*Translator's Note—It must be noted here that in the Polish description of this shield, Niesiecki does not indicate any coloring, only what it displays. Further on in this description, it is indicated that families in France use this coat of arms, along with the Polish city's civic arms for the city of Łowicz. Yet the description of this civic shield differs with what was found displayed in two different versions of published Polish civic city shields. The 1960 edition of M. Gumowski's Herbarz Miast Polski [Coats of Arms of the Cities of Poland] shows the two white Pelicans, not facing each other, but back to back, with three conjoined flowers on one stem between them and no baby fledglings shown. The shield is colored Azure. In the 1994 edition of A. Plewako and J. Wanag's Herbarz Miast Polskich [Armorial of Polish Towns] we find yet another version: the two white pelicans are again back to back with a single stemmed flower between them, feeding their three fledglings while standing on a green field. The shield in this version is also blue.

 

I have found three other sources where the Pelikan shield coloring is displayed as Gules (red): in S. Gorzyński/ J. Kochonowski's Herby Szlachty Polskiej [Shields of the Polish Nobility]; S. Chrzański's Tablice Odmian Herbowych [Table of Heraldic Variations]; and finally Ostrowski's Księga Herbowa Rodów Polskich [Book of Clan Arms of Polish Families]. There are undoubtly other reference sources that show the colors of the Pelikan arms with varia­tions; but in the above reference sources, no one has been able to determine the actual colors of the original arms, or to provide more detailed background history of this shield.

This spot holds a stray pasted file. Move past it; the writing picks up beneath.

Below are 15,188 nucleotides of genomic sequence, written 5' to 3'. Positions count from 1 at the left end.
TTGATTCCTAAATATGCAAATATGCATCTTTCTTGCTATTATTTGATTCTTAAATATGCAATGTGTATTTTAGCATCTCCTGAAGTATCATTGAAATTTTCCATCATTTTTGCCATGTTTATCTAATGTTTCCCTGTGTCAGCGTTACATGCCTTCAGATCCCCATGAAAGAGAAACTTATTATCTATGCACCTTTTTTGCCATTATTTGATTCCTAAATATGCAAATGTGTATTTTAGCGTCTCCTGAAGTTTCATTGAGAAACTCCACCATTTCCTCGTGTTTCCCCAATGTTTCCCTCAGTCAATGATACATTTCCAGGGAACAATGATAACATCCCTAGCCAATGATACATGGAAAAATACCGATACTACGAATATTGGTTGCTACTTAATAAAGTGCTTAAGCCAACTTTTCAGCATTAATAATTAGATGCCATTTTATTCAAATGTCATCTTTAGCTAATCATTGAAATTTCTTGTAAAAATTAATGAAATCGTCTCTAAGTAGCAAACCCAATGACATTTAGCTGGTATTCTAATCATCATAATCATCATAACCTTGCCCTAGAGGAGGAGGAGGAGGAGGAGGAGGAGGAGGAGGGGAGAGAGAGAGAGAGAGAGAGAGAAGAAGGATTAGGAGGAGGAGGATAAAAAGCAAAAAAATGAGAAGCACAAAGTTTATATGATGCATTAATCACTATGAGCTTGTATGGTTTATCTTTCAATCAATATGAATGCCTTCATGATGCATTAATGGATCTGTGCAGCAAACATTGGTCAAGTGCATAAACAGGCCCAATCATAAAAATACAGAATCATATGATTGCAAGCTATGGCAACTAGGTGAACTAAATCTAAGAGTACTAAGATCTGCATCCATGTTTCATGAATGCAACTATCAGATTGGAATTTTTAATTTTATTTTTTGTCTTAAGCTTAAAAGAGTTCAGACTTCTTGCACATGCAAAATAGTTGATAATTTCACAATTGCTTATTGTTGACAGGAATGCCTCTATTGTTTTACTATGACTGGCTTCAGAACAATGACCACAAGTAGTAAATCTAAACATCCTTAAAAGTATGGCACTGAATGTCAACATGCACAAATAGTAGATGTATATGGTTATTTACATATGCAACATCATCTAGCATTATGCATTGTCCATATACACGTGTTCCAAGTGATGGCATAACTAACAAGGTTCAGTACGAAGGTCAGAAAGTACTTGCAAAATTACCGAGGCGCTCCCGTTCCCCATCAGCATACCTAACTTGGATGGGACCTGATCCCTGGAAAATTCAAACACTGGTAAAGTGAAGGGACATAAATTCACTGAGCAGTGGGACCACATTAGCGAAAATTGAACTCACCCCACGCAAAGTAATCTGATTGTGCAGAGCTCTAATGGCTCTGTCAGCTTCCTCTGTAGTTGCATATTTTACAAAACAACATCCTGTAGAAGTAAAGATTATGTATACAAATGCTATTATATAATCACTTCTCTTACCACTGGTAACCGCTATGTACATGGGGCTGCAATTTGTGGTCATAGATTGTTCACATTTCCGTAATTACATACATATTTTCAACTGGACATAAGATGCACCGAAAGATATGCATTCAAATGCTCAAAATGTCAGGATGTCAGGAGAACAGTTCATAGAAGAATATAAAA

The two cited examples above describing the city of Łowicz's civic arms are to be accepted as variations of the original shield, and drawn by heraldic artists using their "artistic license" prerogatives. As translator of this shield description, I used the coloring from three different sources, all of which displayed the shield as Red.

 

Copyright © 2004 Leonard J. Suligowski. Used by permission. This article originally appeared in White Eagle  (Fall/Winter 2004), the journal of the Polish Nobility Association Foundation.